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A lady correspondent writes to the 'Sydney Morning Herald':—"Will you publish a simple but almost certain preventive for typhoid, which seems, unfortunately, to be somewhat on the increase? Let all mothers of families give their children rectified spirits of turpentine in the following quantities every night on going to bed:—Three to twelve years, four to eight drops in half-teaspoonful of sugar; above twelve years, eight to ten drops. It destroys the typhoid germ, and much suffering may be prevented by thi3 simple and cheap remedy. If a child is se : zed with typhoid, repeat the dose five or six times a day, and let no solids or meat in any form be given. I speak from certain knowledge, and hope this little information may prove of use to someone."

Cincinnati Pudding—Mix a small tea. spoonful of carbonate of soda and a dessertspoonful of salt in a basin with a pound of well.sifted flour |. rub in a quarter of a pound of butter, and mix in a quarter of a pound of oaßtor sugar 5 have ready a pint and a half of ripe blackberries, and stir them into the basin with the other ingredients i last of all stir in a good teaoupful of golden Byrup, first melting it over the 1 Ifc1 fc the mixture in a batt'ered mould, tie a cloth over, and boil for two and a-half hours. When done turn out and serve with whipped sauce. Whipped Sauoe.—Whisk three eggs with two ounces of castor sugar and a wineglass of brandy in a double saucepan until the sauce is thick and frothy; add a small wineglass of sherry and serve. Blackberry Jam—See that the fruit is gathered on a dry day. Allow three-quar-ters of a pound of sugar to each pound of fruit. Let the fruit and sugar lie together for fome hours, put in a preserving-pan, and bring very slowly to the boil; simmer gently, stirring often until the jam will set when a little is tried on aplate and allowed to get cold.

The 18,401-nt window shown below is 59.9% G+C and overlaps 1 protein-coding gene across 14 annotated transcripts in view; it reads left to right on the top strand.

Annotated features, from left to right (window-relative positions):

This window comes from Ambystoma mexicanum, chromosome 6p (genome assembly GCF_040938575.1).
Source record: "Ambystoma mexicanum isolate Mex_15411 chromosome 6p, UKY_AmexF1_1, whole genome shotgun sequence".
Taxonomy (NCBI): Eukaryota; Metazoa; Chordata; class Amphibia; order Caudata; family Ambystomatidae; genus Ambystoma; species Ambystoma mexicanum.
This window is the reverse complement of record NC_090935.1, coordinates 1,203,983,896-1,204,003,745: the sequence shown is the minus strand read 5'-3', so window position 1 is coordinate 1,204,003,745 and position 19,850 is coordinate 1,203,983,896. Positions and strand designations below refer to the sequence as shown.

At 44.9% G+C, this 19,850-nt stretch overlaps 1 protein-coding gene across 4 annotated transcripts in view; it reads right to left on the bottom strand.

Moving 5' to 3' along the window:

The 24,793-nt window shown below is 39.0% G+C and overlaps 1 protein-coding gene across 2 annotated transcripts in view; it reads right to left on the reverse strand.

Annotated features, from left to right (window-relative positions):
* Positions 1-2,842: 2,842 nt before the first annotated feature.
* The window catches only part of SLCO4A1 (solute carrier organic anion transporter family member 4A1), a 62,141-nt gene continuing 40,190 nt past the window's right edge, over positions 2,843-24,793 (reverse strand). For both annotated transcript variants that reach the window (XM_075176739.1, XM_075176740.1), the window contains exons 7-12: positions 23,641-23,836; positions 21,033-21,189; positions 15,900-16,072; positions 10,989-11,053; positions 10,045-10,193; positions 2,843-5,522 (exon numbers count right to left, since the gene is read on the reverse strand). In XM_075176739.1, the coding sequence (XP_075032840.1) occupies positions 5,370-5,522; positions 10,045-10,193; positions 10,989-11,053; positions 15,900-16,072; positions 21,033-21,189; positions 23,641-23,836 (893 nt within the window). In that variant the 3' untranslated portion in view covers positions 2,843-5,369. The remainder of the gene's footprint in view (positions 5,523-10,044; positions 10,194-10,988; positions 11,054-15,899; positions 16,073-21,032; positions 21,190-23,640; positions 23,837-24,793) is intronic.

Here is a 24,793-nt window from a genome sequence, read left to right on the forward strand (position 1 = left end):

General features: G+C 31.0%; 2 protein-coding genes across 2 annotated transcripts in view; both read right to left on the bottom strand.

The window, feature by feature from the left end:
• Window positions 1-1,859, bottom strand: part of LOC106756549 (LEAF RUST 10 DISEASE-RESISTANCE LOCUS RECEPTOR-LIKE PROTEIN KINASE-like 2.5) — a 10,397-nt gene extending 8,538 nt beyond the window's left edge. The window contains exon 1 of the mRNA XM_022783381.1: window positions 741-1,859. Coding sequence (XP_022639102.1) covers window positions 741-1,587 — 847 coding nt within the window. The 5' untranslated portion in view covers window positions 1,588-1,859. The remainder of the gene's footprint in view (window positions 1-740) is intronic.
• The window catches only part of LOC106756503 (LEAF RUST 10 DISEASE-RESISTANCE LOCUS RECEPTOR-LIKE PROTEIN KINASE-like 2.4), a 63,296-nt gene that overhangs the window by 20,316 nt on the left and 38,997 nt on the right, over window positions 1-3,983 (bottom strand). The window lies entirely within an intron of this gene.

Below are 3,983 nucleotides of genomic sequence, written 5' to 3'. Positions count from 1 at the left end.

Blackberry Cream Tarts.—Line some round, deep patty pans with good short crust, made by rubbing half a pound of butter into a pound of flour and mixing stiffly with water. Boil half a pound of castor sugar with a gill of water until it becomes a.good syrup; pour this over a pint of ripe blackberries and let it stand until cold. Bake the pastry for a quarter of an hour, putting a crust of bread in each to prevent the paste rising. Let these cases get cold, and then fill them with the prepared blackberries and syrup. Pile sweetened whipped cream on the top of each. Beatrice Patties.—Beat two eggs with a gill of brown stock ; season with pepper, salt, and a teaspoqnful of anchovy sauce; stir over the fire in a double saucepan until the mixture thickens. Cut a quarter of a pound of cold cooked veal into dice, add them, and let them heat thoroughly. Buy six small pastry patty-cases from the confectioner's, reheat them, and fill carefully with the mixture.

Stewed Mushrooms.—Rinse and pare half a" pound of mushrooms; cook them very gently until tender in a gill of stock; thicken the gravy with half an ounce of brown thickening; with pepper and salt.

Ground • rice Pancakes. Mix three ounces of ground rice in a basin with an ounce of flour; make a well in the middle and put in a large.fresh egg; stir with the back, of a wooden spoon until it has absorbed as much flour as possible ; add by degrees half a pint of milk, keeping the batter very smooth and beating well; melt a small piece of fresh butter in a frying-pan and run it over the bottom; lift off the fire and quickly pour in about half a gill of batter or according to the size of the pan—there should be just enough to cover the bottom thinly.- Shake the pan over a brisk fire until the pancake shakes free and is a pale brown on the under-side ; turn or toss, ans coofcit on the other side. Have ready some hot apricot jam; slip the pancake on a hot dish, spread with jam, roll up, sift castor sugar over; keep hot while the other pancakes are made. ■„

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Bibliographic details

HINTS TO HOUSEWIVES., Issue 10470, 13 November 1897, Supplement

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HINTS TO HOUSEWIVES. Issue 10470, 13 November 1897, Supplement

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